Franciscan University of Steubenville
THE ONE THE MANY AND THE TRINITY: JOSEPH A. BRACKEN AND THE CHALLENGE OF PROCESS METAPHYSICS. By Marc A. Pugliese. Washington D.C.: CUA Press, 2011. Pp. xviii + 297. $69.95.
Rapid technological development across the disciplines in the last century has inspired a diverse radiation of new philosophical categories attempting to keep pace with the changing zeitgeist. Among these progressive systems of thought, process metaphysics has held an important place. In The One the Many and the Trinity, Marc Pugliese sympathizes and criticizes with process thought, highlighting the achievements of Joseph A. Bracken, a Jesuit scholar who has undertaken the most intensive reconstruction of process metaphysics for Catholic trinitarian-theology (68-69). While the mainstream of Catholic theologians have given little positive attention to process theology, Pugliese reckons deeply with this school’s contributions to and continuities with classical theism. His thesis gently lays bare the crippling weakness of process metaphysics: to use univocal language about nature and God, collapses the one into the many, while the Christian doctrines of a qualitative creature-Creator distinction and the analogy of all metaphysical language guard against this error. Nevertheless, Pugliese believes that Whitehead’s system is open to further addendum and deserving of continued attention.
The father of process metaphysics, Alfred North Whitehead, was concerned with constructing a philosophy that would reconcile the novelties of modernity, including the developments of quantum physics, materialist atheism, biological evolution, pragmatic psychology, and various forms of idealism. Whitehead sought passionately for a philosophical system that could organically unite these sciences. He extended this desire to its limit by proposing the maxim that “God is not to be treated as an exception to all metaphysical principles, invoked to save their collapse. He is their chief exemplification” (69), thus proposing a radical shift from classical qualitative categories of existence to quasi-pantheism. The metaphysical principle of “creativity” – defined as the simultaneous perpetual activity of “the many become one and are increased by one” (39) – replaces Aristotle’s “primary substance” as the foundation of reality. Becoming supplants Being.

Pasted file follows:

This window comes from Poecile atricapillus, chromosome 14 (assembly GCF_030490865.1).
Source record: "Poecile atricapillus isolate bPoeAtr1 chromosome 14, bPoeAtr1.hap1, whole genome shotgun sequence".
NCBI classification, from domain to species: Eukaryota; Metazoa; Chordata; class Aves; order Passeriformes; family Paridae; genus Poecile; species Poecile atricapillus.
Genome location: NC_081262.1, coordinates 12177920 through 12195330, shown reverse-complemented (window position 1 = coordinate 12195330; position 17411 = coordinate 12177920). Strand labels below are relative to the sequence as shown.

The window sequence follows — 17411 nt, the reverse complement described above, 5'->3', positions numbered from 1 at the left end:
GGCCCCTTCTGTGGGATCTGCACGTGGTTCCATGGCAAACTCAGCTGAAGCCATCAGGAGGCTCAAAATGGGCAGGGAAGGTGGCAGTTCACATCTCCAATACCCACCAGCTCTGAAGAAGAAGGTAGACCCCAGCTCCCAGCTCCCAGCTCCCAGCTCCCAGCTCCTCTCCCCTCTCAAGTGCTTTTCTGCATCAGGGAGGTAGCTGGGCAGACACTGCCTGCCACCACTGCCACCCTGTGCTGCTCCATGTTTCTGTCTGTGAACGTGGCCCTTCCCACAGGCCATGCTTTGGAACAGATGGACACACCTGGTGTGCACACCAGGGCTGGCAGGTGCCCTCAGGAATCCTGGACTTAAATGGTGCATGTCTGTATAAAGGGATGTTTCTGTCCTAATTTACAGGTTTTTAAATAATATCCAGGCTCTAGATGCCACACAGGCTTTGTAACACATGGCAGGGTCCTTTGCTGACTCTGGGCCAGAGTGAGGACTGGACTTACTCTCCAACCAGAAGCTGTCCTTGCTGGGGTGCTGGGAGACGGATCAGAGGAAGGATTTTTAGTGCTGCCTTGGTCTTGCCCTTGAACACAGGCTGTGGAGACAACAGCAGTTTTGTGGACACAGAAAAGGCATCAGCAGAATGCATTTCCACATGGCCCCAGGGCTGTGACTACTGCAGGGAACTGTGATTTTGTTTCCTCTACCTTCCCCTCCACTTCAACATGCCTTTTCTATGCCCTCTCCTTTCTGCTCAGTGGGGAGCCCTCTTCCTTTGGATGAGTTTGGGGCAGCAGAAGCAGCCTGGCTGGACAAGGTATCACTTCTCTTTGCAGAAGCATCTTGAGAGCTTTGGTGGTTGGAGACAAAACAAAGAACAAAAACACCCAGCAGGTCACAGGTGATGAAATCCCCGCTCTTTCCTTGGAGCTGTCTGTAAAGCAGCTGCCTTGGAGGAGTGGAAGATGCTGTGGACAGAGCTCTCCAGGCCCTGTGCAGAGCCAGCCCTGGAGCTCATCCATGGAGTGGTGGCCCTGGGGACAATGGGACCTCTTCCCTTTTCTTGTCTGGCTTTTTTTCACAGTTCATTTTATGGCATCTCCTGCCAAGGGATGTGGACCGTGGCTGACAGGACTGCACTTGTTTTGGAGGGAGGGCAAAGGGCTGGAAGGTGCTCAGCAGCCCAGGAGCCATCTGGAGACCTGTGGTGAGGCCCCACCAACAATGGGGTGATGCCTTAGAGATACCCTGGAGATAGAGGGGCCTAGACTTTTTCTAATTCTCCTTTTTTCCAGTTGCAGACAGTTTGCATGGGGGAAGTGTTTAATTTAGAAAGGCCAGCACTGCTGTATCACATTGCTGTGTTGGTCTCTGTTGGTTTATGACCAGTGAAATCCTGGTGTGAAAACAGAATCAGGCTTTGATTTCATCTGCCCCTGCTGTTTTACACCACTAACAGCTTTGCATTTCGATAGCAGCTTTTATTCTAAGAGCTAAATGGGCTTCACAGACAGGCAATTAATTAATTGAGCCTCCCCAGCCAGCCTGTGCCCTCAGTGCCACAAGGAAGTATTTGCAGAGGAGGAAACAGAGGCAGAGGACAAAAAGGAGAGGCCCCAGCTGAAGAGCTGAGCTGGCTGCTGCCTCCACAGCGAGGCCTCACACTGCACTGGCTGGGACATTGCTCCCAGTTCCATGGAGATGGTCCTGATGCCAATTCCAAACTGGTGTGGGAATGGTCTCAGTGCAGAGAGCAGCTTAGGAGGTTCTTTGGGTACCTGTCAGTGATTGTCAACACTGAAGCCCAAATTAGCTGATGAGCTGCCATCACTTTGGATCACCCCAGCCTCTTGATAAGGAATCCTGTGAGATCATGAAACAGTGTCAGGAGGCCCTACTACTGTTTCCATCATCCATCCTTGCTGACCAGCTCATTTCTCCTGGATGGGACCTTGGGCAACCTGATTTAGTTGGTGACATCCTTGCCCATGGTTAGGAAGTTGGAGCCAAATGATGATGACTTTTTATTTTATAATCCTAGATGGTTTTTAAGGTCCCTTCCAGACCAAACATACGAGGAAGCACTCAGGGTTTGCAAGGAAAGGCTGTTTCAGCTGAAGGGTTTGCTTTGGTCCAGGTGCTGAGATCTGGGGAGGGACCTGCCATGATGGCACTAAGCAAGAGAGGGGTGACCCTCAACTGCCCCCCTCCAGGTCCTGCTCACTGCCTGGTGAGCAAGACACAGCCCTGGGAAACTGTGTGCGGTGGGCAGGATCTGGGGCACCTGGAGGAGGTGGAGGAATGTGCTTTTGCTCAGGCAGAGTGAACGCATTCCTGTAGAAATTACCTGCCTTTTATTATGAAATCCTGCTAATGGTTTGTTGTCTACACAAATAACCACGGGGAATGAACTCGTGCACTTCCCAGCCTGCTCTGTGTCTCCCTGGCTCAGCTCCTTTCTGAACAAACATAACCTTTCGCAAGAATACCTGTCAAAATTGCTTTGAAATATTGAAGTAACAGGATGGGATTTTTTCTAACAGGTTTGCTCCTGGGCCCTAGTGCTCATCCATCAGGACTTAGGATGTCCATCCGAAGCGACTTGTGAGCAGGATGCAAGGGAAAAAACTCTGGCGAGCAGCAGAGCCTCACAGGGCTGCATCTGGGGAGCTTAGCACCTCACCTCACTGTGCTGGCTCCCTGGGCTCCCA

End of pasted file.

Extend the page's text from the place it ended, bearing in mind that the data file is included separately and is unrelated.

Building on Whitehead’s philosophy, process theologians, led out of the gate by Charles Hartshorne, argued that traditional substance ontology is contrary to the dynamic “living God” of Scripture, to a concretely personal God, to the genuine freedom of man, and to God’s immunity from responsibility for evil. Moreover, they have also claimed “replacing substance ontology with an event-relational [process] ontology makes some inveterate difficulties more rationally comprehensible: the identity of the trinitarian persons with the divine nature but not with each other, the union of the divine and human natures in the one person of Jesus Christ, transubstantiation,” and the plurality of religions (61). Taking up this project within a Catholic context, Joseph A. Bracken, S.J., combines classical trinitarianism and process metaphysics in a philosophical theology he considers midway between Thomists and Whiteheadians (71). Two vital alterations include amending Thomistic “participated being” to involve creation’s participation in divine inter-subjectivity in such a way as to avoid creation seeming an accident of the divine substance, and also improving Whitehead’s “societies” with “field-theory” to preserve the ontological independence of individual entities as well as their simultaneous relational-identity. Bracken synthesizes elements from both process theology and classic theism “to construct perhaps the most comprehensive process doctrine of the Trinity yet to appear” (159).